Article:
When I return home from working at the organic Pepper Jack factory every evening, I turn on the television. There was such respite in the halls of House Hunters, the kitchens of Iron Chef, and the fast-moving conversations of The West Wing. What a vacation from daily life! I found my vacation days to be essentially useless with this televised repose. My supervisor actually got me in trouble once because I had accrued over a year of vacation days! Those were the good times, though, when lemonade ran effortlessly from the tap and butter came in a bottle. As time has gone on, I’ve noticed a newer, more mean-spirited type of television coming on air––something that takes more than it gives. Living in the twenty-first century affords one with a series of newfangled machines, devices, and whatchamacallits in order to perceive how one’s life is––simply put––a pile of muskox manure.
Frankly, I do not think the Founding Fathers meant for any of this to happen. Our world of supply chains, strong relationship with Britain, and corroding of democracy would have fried the wigs right off their dandruff-laden heads. Modern society is a scourge to itself, and we are here to bear witness to some of the most pungent horse and pony shows that have ever been broadcast on the humming (and defenseless to cutting for a very defensible list of reasons) underwater fiber optic cables that make up the Internet: Selling Sunset.
Everything in my life was like yours once. I, like you, was a fan of this show. I, like you, smiled with my teeth once. I, like me, deluded myself into thinking that my newfound obsession with reality television was harmless, that the fancy plastic ladies and negative 3 percent body fat men were actually adding value to my life. But time reveals all spells, doesn’t it? What a slap to the face it was when I realized that Selling Sunset was simply breaking the Constitution, melting the Amendments into a puddle of sludge that simply does not protect me (and through me, us) one bit! I mean, does the Eighth Amendment mean anything to anyone anymore? Anyhow, I found myself crying every night when I popped this travesty of a show on for my hungry brain. To know that I would never own a home myself was painful enough, but to have these lavish homes presented by couture-clad charlatans verged on villainous. How could I, a freedom-loving American, be free when I am watching these homes being purchased and lived in by the well-heeled, the well-to-do, the well-off?! The simplest answer I could come up with: immediately file suit with the Supreme Court and get this show off the air permanently.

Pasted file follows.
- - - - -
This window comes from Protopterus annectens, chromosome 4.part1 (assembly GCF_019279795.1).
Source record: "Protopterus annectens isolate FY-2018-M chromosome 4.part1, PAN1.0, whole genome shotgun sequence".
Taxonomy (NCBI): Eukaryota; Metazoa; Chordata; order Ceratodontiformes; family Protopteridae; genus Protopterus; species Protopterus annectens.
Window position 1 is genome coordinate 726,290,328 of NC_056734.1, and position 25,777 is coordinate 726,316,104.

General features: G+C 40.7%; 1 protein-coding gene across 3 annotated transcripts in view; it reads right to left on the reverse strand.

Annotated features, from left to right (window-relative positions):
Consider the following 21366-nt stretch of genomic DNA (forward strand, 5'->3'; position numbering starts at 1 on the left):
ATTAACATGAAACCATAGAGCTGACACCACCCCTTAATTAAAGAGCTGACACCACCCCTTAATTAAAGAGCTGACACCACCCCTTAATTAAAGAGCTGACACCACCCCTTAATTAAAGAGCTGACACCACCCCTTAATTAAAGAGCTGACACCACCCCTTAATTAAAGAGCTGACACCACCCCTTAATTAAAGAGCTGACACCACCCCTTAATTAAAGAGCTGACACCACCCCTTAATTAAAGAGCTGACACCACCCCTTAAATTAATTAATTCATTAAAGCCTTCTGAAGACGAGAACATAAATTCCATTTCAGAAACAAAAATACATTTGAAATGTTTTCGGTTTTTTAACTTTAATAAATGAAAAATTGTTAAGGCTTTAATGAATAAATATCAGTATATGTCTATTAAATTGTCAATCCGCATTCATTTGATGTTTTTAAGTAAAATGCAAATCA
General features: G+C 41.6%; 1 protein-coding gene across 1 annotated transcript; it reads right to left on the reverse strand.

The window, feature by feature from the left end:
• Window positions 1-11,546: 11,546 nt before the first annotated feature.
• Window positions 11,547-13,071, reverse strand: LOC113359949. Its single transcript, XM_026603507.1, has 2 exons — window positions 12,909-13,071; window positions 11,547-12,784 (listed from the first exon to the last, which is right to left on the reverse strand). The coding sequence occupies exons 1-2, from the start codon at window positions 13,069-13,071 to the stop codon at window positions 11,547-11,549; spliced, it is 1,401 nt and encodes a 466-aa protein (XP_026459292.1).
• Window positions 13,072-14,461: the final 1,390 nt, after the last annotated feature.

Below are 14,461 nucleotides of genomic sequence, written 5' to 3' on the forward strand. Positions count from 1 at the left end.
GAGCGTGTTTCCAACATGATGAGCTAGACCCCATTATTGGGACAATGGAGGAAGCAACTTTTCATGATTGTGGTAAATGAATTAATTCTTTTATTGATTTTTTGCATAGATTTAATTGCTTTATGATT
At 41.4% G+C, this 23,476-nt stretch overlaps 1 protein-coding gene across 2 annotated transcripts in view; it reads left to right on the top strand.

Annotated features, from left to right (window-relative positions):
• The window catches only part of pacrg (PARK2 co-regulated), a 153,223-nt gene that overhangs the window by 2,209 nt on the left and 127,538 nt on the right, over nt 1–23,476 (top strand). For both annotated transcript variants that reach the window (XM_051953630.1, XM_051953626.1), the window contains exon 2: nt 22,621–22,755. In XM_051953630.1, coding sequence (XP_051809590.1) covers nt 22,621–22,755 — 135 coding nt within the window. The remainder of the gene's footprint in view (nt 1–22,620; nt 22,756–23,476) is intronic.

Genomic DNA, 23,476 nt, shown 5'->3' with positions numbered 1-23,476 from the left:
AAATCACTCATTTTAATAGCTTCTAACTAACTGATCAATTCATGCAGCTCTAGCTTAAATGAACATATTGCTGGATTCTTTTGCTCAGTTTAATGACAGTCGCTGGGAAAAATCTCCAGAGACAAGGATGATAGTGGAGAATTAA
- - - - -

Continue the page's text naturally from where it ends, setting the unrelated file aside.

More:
Legally, it is my solemn duty to alert the general public that I will be suing each and every member of the Selling Sunset team in order to recoup money for the pains that this show caused for me. The title of the suit? United States v. Selling Sunset. I am suing on behalf of everyone, from the coal miners of Appalachia to the chia seed-consuming supermodels of West Hollywood. According to our founding document, we have a right to a life that is whatever we want it to be, and this includes a happy, good life where I get to yell about anything that bothers me! Will we sit idly by while Selling Sunset rakes in the coins of that sinking barge known as Netflix? Or shall we stand up, supporting me as I try to become a billionaire without any work of my own? Before you offer any measly critique, let’s remember that I am deserving. Through my gains, you will know that any of you could become a billionaire too. You won’t get any of my billions, but you’ll know that you could maybe possibly eventually hopefully get to my status at some point in the distant, distant, far away future (or maybe even your next life.) Wouldn’t that make you feel good as you went to your coal miner job where you earn one hamburger patty per 20 hours of work? I think that knowledge alone will help you thrive as you feel your physical form decay into a pile of noodles in return for a small sum of quarters that you can leave behind for your living descendants upon your death.